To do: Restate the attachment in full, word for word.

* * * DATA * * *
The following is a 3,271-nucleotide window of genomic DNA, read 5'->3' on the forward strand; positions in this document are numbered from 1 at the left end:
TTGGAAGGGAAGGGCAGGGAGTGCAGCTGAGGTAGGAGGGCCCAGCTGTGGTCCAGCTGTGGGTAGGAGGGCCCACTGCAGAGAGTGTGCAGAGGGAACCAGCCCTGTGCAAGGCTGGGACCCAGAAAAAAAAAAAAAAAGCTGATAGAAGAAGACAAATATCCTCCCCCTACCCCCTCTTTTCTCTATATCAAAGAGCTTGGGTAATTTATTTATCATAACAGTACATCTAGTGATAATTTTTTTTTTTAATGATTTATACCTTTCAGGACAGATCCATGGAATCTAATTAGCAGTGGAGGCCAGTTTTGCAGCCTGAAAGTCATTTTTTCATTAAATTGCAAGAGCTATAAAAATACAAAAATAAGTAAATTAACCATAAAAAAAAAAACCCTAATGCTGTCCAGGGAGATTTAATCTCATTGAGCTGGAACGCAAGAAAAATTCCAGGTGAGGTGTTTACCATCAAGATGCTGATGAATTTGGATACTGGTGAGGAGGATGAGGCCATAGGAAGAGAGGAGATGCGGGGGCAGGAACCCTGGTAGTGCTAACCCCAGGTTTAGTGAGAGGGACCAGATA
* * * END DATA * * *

The following is a 3,271-nucleotide window of genomic DNA, read 5'->3' on the forward strand; positions in this document are numbered from 1 at the left end:
TTGGAAGGGAAGGGCAGGGAGTGCAGCTGAGGTAGGAGGGCCCAGCTGTGGTCCAGCTGTGGGTAGGAGGGCCCACTGCAGAGAGTGTGCAGAGGGAACCAGCCCTGTGCAAGGCTGGGACCCAGAAAAAAAAAAAAAAAGCTGATAGAAGAAGACAAATATCCTCCCCCTACCCCCTCTTTTCTCTATATCAAAGAGCTTGGGTAATTTATTTATCATAACAGTACATCTAGTGATAATTTTTTTTTTTAATGATTTATACCTTTCAGGACAGATCCATGGAATCTAATTAGCAGTGGAGGCCAGTTTTGCAGCCTGAAAGTCATTTTTTCATTAAATTGCAAGAGCTATAAAAATACAAAAATAAGTAAATTAACCATAAAAAAAAAAACCCTAATGCTGTCCAGGGAGATTTAATCTCATTGAGCTGGAACGCAAGAAAAATTCCAGGTGAGGTGTTTACCATCAAGATGCTGATGAATTTGGATACTGGTGAGGAGGATGAGGCCATAGGAAGAGAGGAGATGCGGGGGCAGGAACCCTGGTAGTGCTAACCCCAGGTTTAGTGAGAGGGACCAGATA